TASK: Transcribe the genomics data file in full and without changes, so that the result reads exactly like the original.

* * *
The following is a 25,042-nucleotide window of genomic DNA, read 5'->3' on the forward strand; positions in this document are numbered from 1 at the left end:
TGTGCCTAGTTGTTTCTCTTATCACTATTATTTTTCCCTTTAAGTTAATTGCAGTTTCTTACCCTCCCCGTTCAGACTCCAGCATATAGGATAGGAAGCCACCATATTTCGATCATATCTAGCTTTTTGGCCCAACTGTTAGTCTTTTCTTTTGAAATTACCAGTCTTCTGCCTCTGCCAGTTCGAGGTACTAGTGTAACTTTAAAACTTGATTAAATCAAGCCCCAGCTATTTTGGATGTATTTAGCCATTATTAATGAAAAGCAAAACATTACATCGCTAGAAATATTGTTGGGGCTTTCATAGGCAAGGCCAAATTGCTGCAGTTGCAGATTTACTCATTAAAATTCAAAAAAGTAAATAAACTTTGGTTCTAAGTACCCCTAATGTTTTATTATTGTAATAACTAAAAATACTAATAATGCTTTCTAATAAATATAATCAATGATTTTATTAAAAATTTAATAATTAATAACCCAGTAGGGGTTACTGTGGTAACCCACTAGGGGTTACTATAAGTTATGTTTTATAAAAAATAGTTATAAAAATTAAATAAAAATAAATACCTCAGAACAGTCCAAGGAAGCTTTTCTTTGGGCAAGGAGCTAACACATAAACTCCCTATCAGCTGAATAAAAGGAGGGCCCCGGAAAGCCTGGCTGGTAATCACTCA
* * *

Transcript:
The following is a 25,042-nucleotide window of genomic DNA, read 5'->3' on the forward strand; positions in this document are numbered from 1 at the left end:
TGTGCCTAGTTGTTTCTCTTATCACTATTATTTTTCCCTTTAAGTTAATTGCAGTTTCTTACCCTCCCCGTTCAGACTCCAGCATATAGGATAGGAAGCCACCATATTTCGATCATATCTAGCTTTTTGGCCCAACTGTTAGTCTTTTCTTTTGAAATTACCAGTCTTCTGCCTCTGCCAGTTCGAGGTACTAGTGTAACTTTAAAACTTGATTAAATCAAGCCCCAGCTATTTTGGATGTATTTAGCCATTATTAATGAAAAGCAAAACATTACATCGCTAGAAATATTGTTGGGGCTTTCATAGGCAAGGCCAAATTGCTGCAGTTGCAGATTTACTCATTAAAATTCAAAAAAGTAAATAAACTTTGGTTCTAAGTACCCCTAATGTTTTATTATTGTAATAACTAAAAATACTAATAATGCTTTCTAATAAATATAATCAATGATTTTATTAAAAATTTAATAATTAATAACCCAGTAGGGGTTACTGTGGTAACCCACTAGGGGTTACTATAAGTTATGTTTTATAAAAAATAGTTATAAAAATTAAATAAAAATAAATACCTCAGAACAGTCCAAGGAAGCTTTTCTTTGGGCAAGGAGCTAACACATAAACTCCCTATCAGCTGAATAAAAGGAGGGCCCCGGAAAGCCTGGCTGGTAATCACTCA